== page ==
What do you do when you have a great business idea, but don’t have the money to fund it? While some entrepreneurs turn to small business loans or crowdfunding, others seek out angel investors, individuals or groups of individuals who invest in startups in exchange for an equity share of the company.
An angel investor is an attractive funding option for startups that are too small to attract venture capitalists, who generally invest larger sums of money. According to recent research, angel investing is on the rise, and many angels plan to increase the number and dollar amount of the investments they make in 2014.
Chris Camillo, an author, entrepreneur and angel investor whose recent ventures include automotive software company eCarList and social analysis platform HedgeChatter, has worked with many early-stage startups to help bring their business ideas to life. Camillo offered these five tips to entrepreneurs who want to appeal to angel investors: [What Are Angel Investors?]
Create a dream team. Angels invest in people and ideas, not valuation models. Investors must perceive the management team as capable of delivering on the company’s vision and goals. Choose partners and other key team members based on complementary skills. For example, a technology startup could have one highly business-savvy founder and a highly technical one.
Be transparent. Attractive startups understand both what angels are excited by and what they’re scared of. In particular, they are transparent and address questions of risk upfront. Losing money is a fear, but not necessarily the biggest one early on, which is often perceived untrustworthiness and other character flaws.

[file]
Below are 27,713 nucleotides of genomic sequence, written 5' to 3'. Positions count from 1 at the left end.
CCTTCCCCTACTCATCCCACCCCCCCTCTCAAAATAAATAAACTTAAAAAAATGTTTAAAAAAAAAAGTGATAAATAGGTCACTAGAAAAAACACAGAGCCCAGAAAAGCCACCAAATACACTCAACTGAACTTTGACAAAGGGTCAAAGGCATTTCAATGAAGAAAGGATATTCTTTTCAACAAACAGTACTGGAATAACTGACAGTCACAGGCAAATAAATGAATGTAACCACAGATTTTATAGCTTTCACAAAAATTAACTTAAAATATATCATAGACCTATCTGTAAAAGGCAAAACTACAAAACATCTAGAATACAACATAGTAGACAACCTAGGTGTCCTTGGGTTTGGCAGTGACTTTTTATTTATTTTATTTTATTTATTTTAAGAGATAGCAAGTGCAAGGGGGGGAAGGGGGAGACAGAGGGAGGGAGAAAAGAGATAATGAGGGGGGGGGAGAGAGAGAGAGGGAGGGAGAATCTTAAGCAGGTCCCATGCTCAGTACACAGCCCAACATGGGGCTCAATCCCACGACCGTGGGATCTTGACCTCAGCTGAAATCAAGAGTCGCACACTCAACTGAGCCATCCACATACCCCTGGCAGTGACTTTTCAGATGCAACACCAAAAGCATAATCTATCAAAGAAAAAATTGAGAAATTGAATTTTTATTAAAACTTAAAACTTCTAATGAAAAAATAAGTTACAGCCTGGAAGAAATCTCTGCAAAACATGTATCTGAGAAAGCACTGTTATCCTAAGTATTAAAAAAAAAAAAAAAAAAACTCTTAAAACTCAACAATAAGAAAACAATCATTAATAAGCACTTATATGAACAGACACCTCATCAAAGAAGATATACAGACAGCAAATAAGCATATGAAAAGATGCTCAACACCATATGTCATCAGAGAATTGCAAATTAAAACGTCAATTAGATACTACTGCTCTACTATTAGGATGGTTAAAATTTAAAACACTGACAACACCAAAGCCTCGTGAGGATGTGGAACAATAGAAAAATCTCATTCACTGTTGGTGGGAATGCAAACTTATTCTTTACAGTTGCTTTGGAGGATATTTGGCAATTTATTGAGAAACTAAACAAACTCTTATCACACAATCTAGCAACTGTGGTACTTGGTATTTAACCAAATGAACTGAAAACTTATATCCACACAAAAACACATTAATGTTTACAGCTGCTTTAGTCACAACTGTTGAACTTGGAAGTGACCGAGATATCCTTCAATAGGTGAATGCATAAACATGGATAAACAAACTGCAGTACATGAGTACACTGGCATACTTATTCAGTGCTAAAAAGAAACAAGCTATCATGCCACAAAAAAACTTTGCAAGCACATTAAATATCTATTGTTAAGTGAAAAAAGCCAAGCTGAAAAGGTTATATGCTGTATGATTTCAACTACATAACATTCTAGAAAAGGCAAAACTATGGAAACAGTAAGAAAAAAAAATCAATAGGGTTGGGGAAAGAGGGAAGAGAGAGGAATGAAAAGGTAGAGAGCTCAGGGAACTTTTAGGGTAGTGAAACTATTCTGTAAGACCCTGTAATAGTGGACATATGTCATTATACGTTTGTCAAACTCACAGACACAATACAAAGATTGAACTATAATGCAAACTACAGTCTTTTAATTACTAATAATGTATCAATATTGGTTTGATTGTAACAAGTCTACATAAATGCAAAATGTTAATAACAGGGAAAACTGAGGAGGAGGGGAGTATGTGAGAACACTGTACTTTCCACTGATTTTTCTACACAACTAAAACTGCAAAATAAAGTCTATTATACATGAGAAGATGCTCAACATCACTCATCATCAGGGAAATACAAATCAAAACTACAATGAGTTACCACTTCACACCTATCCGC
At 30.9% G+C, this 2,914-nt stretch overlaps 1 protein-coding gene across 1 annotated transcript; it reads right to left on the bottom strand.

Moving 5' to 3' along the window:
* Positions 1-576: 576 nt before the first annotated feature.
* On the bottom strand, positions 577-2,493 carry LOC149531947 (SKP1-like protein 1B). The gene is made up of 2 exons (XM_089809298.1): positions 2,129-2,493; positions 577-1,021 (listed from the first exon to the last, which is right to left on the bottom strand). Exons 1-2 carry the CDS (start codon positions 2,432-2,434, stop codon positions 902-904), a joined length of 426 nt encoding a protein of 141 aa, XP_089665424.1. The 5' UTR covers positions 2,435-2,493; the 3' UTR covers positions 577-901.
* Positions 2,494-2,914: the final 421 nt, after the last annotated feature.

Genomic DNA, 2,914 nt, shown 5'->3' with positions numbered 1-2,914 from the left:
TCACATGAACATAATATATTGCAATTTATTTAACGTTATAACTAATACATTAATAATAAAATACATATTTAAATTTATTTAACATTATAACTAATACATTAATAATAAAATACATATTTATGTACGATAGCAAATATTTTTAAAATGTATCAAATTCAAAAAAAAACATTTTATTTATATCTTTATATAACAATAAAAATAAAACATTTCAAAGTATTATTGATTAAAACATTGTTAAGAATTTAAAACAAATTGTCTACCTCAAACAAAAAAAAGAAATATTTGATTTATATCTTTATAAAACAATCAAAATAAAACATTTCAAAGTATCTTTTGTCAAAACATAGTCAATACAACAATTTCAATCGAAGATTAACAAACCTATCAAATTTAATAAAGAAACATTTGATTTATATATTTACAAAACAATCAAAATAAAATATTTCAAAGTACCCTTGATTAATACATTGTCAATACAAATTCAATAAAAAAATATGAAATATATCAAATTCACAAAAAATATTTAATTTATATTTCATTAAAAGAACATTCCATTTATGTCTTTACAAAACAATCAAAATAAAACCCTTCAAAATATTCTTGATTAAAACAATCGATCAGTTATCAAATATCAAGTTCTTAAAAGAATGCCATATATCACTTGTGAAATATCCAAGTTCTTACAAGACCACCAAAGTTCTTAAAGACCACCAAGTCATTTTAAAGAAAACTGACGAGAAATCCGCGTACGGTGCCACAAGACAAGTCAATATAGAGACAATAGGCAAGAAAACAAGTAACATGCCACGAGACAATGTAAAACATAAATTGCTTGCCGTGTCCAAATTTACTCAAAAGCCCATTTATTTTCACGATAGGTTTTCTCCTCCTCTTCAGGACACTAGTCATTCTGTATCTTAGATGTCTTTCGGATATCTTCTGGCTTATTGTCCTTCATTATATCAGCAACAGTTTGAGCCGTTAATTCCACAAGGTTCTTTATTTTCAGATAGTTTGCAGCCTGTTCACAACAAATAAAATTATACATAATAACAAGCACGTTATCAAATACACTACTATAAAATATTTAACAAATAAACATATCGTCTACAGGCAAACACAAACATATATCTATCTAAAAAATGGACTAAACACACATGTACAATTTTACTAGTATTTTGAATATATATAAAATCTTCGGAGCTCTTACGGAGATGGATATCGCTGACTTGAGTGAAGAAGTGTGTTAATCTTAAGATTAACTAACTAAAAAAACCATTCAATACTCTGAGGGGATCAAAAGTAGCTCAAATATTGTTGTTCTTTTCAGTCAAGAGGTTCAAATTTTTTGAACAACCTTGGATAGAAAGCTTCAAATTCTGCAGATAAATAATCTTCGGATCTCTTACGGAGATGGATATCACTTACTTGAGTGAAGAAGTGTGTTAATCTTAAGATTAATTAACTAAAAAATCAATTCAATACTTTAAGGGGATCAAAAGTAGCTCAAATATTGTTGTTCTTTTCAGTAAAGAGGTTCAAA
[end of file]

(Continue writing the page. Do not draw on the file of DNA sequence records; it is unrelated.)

Know whom you’re pitching. This may seem overly simple, but entrepreneurs will have the most success when they seek out the ideal investors for their project. Many angels tend to favor a particular sector, and angel-investing groups can revolve around a theme, such as clean tech, biotech, consumer products or even female-owned companies. Targeting your pitches is preferable to an impersonal mass pitching approach.
Prove your worth. Startups need to properly vet their idea and business model before they can expect to receive large amounts of investment capital. Crowdfunding is an excellent way to prove market validation, especially for consumer technology and product companies. Angels and even some venture capitalists may use this as a filter to determine if a startup is promising.
Focus your efforts. Many startups are understandably worried all the time about how to keep the lights on. Startups should focus on building the best possible product/service/company for their target customers. If they get that part right, the other pieces — like funding — will fall into place.
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